This week I took a short trip with my youngest daughter flying from Michigan to North Carolina to see a granddaughter graduate from college. What a great time I had not only seeing this granddaughter graduate, but also seeing my oldest daughter and all of her family.
For my daughter and I it was a learning experience.
Many years of my life I have spent teaching, helping, caring for my children and grandchildren. For many years I was the one in the kitchen fixing a Thanksgiving meal, playing on the floor with the grandchildren, being the “helper” for the family.
Slowly as my children have grown up and had children of their own I have taken less responsibility and they have done the cooking, the “helping.”
But still I saw myself as a strong, independent woman who tried to be a source of help and encouragement to my family. I certainly could take care of myself and did not need help.
But this trip revealed to me that this old body of mine is not what it used to be and it is now my time to accept help from others.
We drove into the airport at Detroit. My daughter asked for a wheelchair for me to get to our gate. But my pride insisted I did not need that. I could walk. Being patient with me my daughter walked along with me and had to slow her steps down to accommodate me as I struggled to keep going.
By the time we got to our gate I was in so much pain. My legs just refused to cooperate and let me walk long distances. My poor daughter was faced with the task of insisting that “Mom, you need a wheelchair when we land in Greensboro. You can’t walk that far again.”
How I so wanted to say that was not true. I was still young enough to get through an airport on my own. But my aching legs told me I needed to listen.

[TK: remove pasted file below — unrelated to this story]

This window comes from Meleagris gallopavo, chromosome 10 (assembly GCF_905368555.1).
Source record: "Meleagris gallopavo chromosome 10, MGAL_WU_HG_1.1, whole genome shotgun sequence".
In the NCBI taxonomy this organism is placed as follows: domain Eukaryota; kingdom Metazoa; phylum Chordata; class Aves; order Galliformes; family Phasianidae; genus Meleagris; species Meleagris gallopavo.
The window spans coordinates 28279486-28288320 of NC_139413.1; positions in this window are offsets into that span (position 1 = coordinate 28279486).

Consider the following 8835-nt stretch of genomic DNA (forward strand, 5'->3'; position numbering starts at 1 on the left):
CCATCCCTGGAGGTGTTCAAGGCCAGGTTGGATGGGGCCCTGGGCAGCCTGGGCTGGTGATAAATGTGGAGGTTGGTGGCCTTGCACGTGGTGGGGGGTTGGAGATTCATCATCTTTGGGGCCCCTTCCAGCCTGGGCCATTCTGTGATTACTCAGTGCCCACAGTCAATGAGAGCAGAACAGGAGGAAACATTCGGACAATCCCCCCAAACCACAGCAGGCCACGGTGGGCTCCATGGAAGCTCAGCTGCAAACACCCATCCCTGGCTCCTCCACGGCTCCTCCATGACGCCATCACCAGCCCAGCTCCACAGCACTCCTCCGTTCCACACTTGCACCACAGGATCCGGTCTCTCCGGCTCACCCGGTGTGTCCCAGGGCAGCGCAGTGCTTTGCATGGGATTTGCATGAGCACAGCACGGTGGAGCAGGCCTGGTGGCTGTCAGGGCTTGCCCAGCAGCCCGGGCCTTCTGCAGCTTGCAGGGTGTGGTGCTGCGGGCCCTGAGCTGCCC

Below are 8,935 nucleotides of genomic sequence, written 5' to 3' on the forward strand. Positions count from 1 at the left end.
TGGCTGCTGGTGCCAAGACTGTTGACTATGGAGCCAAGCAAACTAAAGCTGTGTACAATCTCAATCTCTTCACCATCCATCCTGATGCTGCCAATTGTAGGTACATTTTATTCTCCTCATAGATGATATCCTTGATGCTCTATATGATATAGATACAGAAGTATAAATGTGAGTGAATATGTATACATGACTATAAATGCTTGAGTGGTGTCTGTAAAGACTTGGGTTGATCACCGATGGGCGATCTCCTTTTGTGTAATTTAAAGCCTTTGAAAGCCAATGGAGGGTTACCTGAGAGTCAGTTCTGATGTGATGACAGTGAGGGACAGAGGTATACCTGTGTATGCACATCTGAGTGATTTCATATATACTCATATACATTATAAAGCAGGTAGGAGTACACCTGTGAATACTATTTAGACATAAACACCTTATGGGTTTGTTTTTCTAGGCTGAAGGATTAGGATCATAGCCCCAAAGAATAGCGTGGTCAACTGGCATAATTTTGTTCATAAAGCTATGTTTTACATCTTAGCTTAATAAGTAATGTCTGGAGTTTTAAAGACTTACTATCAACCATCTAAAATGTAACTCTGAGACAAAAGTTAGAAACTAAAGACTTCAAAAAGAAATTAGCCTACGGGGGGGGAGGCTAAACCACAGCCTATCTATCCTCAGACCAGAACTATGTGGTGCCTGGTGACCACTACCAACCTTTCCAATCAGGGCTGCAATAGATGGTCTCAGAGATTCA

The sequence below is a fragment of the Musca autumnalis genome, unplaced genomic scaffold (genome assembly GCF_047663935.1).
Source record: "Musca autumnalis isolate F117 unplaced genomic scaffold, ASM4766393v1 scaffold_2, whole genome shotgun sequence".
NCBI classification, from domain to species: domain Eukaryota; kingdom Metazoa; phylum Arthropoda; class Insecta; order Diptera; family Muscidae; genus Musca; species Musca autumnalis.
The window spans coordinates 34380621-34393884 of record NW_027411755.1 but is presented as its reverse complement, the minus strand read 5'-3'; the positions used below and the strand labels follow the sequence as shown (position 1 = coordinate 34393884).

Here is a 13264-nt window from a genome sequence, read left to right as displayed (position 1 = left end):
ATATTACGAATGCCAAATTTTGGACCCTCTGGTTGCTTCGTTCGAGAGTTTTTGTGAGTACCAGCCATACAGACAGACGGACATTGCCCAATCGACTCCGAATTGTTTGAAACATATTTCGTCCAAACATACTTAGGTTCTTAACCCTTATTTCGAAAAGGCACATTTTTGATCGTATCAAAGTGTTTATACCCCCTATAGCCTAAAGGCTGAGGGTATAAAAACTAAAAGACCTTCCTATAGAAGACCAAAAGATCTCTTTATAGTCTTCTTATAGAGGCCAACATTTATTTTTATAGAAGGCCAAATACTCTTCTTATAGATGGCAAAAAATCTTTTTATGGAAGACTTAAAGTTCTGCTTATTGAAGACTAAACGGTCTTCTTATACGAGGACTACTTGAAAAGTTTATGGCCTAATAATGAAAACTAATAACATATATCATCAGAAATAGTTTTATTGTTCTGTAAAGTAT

So – at Greensboro we were met by a kind man with a wheelchair who wheeled me all the way through the airport to the area where my daughter rented a car for our time in Greensboro.
Throughout the trip it became clear that I needed help – getting in and out of the bus that drove us from terminal to terminal, carrying my bag, walking up stairs. At the graduation both my daughters and son-in-love were there to give me support as I climbed up the stairs in the coliseum where the graduation ceremony was held.
So my daughters and I began to navigate that journey
- for my daughters – how do we help our mother without making her feel stupid or incapable of doing for herself?
- for me – how do I accept the help I need with grace and thankfulness for their love and offer of help?
It’s a journey we will have to continue to navigate. I need to continue to do for myself all I can, but I also must accept that the time has come to accept some help.
There were a a few moments of frustration as I tried to tell my daughter where I saw a parking spot or give advice on something where I really knew what I was talking about, but she seemed to ignore me.
Then I had to laugh as I told her:
“I got mad because you didn’t listen to me and I knew what I was saying was right, but then I had to think why would she listen when I just ordered a drink, walked over to the dispenser to get my cup and had to ask her what size drink I just ordered”
We both shared the laugh.
I’ve still got lots of life and enjoyment ahead of me, but as I continue to age, I pray that I will age gracefully and be a person of joy and laughter and be humble enough to accept the help I need.
Not sure who actually wrote this, but today it seems appropriate:
My dear girl, the day you see I’m getting old, I ask you to please be patient. If when we talk, I repeat the same thing a thousand times, don’t interrupt to say: “You said the same thing a minute ago”… Just listen, please. Try to remember the times when you were little and I would read the same story night after night until you would fall asleep.
When you see how ignorant I am when it comes to new technology, give me the time to learn and don’t look at me that way… remember, honey, I patiently taught you how to walk, to eat, to read. to dress yourself.
When my old, tired legs don’t let me move as quickly as before, give me your hand the same way that I offered mine to you when you first walked.
I hope this post does not sound like I’m ready to “kick the bucket.” There are still roads trips to take, friends to meet, flowers to plant, much more life to enjoy. Just recognizing it may be time to walk a little slower and be a little less prideful in my own ability.
The Good Book says “pride goes before a fall.” Now I realize this was not about actually walking but I had to laugh as I thought – “In my case too much pride to accept help just might mean a fall for me.”